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A newly translated collection of subversive French fairy tales by writers from the Belle Époque The wolf is tricked by Red Riding Hood into strangling her grandmother and is subsequently arrested. Sleeping Beauty and Cinderella do not live happily ever after. And the fairies are saucy, angry, and capricious. Fairy Tales for the Disillusioned collects thirty-six tales, most newly translated, by writers associated with the decadent literary movement that flourished in late nineteenth-century France. These enchanting yet troubling stories reflect the concerns and fascinations of a time of great political, social, and cultural change. Recasting well-known favorites from classic French fairy tales, as well as Arthurian legends and English and German tales, these decadent fairy tales feature perverse settings and disillusioned perspectives, underlining such themes as the decline of civilization, the degeneration of magic and the unreal, gender confusion, and the incursion of the industrial. Complete with an informative introduction, biographical notes for each author, and explanatory notes throughout, these subversive tales will entertain and startle even the most disenchanted readers.
..".a gross act of national indecency... an unwarranted and unpatriotic attack on our sacred and secular traditions and institutions... already the English patriots are donning their St George face masks and storming the halls of Whitehall demanding the banning of this book and the trying of its author for treason..." You think you know the legend of Saint George and the Dragon - you don't! Here, at last, is the truth! The legend we know, fabricated by Lord Blackwater as a cover-up campaign to allow him to commit environmental vandalism, is widely believed and takes us deep into the murky corrupt world of politics and journalism. Despite all his efforts, George is struggling to get the real story out there ... The author also provides a comprehensive critique of the portrayal of dragons as evil creatures in many publications and art forms, plus a study of the diverse anatomy and physiology of these 'orally sadistic monsters'. environmental fairy tale for the disillusioned in the best modern tradition of such oddly decadent fairy tales...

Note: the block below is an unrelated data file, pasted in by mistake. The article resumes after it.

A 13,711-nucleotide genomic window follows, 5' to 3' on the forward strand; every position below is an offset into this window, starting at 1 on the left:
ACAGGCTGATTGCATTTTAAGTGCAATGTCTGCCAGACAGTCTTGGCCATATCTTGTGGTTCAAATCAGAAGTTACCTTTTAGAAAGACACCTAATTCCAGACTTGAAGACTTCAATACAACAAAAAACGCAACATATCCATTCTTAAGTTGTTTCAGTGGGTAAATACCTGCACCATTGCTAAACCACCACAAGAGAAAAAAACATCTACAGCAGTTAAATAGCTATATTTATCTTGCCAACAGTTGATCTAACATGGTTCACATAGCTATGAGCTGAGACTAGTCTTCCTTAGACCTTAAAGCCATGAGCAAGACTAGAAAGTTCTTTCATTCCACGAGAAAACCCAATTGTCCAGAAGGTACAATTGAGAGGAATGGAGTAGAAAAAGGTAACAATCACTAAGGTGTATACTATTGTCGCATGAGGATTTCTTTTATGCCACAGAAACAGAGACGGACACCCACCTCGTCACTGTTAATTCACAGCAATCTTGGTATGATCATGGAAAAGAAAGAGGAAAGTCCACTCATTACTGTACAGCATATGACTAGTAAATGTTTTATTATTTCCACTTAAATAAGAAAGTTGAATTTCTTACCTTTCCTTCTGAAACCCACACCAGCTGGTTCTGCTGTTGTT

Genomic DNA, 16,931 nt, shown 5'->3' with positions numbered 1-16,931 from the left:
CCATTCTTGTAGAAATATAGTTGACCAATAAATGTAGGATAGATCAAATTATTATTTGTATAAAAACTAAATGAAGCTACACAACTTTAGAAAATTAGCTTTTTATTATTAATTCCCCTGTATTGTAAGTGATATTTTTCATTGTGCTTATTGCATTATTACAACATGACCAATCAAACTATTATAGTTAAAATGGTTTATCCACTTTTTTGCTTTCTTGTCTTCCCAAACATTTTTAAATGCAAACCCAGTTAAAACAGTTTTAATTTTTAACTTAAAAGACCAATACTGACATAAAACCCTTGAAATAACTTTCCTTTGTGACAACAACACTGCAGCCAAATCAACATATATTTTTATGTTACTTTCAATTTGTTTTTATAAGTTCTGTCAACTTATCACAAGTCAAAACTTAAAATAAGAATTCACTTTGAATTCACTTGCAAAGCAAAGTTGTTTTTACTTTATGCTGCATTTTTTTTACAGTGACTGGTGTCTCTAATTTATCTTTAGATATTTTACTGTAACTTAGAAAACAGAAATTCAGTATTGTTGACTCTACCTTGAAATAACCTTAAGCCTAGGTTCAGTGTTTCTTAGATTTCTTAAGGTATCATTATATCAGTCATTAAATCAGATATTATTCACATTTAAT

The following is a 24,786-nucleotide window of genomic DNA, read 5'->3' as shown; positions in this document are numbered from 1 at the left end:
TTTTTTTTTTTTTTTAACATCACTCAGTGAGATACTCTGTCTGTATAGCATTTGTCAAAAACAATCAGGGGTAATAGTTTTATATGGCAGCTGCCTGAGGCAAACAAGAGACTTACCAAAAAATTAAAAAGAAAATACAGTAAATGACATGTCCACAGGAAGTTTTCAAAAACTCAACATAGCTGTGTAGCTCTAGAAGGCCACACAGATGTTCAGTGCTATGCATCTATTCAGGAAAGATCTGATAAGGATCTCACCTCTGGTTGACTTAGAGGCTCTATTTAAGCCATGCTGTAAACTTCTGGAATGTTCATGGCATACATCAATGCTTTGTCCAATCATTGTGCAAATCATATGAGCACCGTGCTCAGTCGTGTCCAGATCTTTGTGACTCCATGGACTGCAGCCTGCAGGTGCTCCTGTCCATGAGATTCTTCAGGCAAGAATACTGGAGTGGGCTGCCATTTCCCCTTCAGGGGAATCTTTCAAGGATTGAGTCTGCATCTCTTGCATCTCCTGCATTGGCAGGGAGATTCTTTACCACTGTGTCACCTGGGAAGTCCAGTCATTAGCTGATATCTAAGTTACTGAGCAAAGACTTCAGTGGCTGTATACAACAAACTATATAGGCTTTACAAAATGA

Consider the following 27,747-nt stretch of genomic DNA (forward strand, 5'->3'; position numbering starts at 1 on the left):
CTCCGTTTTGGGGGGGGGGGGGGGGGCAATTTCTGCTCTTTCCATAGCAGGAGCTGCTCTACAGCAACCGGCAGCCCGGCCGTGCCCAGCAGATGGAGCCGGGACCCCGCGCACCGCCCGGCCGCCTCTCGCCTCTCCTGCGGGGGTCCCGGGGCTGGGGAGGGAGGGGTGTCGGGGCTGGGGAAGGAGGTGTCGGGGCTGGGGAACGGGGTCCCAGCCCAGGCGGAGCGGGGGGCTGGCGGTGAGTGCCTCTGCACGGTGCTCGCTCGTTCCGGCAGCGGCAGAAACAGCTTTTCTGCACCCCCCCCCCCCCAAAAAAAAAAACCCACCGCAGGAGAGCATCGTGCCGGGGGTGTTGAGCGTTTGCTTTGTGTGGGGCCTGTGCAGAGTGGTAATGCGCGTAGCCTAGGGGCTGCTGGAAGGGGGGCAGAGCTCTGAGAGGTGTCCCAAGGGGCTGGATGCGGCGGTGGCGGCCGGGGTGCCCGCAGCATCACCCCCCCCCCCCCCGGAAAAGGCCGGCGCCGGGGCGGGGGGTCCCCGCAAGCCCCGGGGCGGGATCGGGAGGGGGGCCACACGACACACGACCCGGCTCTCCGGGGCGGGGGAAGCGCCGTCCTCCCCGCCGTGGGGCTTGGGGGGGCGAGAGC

Master's Thesis from the year 2011 in the subject American Studies - Literature, grade: Master's Degree, University of Alexandria (Faculty of Arts (English Dept.)), language: English, abstract: Dreams are the only universal liars who never lose their reputation for veracity because "hope is the poor man's bread" said Gary Herbert to his people. This is how the American Dream emerged and survived to be a legend that knew its way to people's hearts all over the globe. It is the dream of freedom, equality, opportunity and making fortunes; the golden chance to those who can obtain the green passport. It is what drove millions everywhere to immigrate both legally and illegally to the US in search for a better future for them and their children. Unfortunately, one cannot make dreams come true unless he/she wakes up because in fact they are always too good to be true. Americans have realized that their dream is slipping away due to their financial crisis, deteriorating economy and growing population. However, they had to keep promoting their merchandize, entertaining their audience to maintain their superiority, leadership and grandeur. For years, American playwrights praised America's alleged welfare offered to the oppressed and the persecuted. Later, dramatists started disillusioning their audience; revealing the ugly face of reality behind the perfect dream. In an attempt that is unique of its kind, this research traces how the American Dream (the notion that shaped a nation) was depicted in different works of art by various playwrights with special reference to two towering figures of American literature; Tennessee Williams and Arthur Miller. Throughout my project, I was exposed to different points of view of both American and Un-American writers. Some stated their resentment directly in newspaper and television interviews while others made it clear through their characters who depict the suffering average everyday American facing reality by illusion. Modern American theatre is rich with these examples. One can only read between the lines to realize the fallacy of the dream and this has been my favorite part.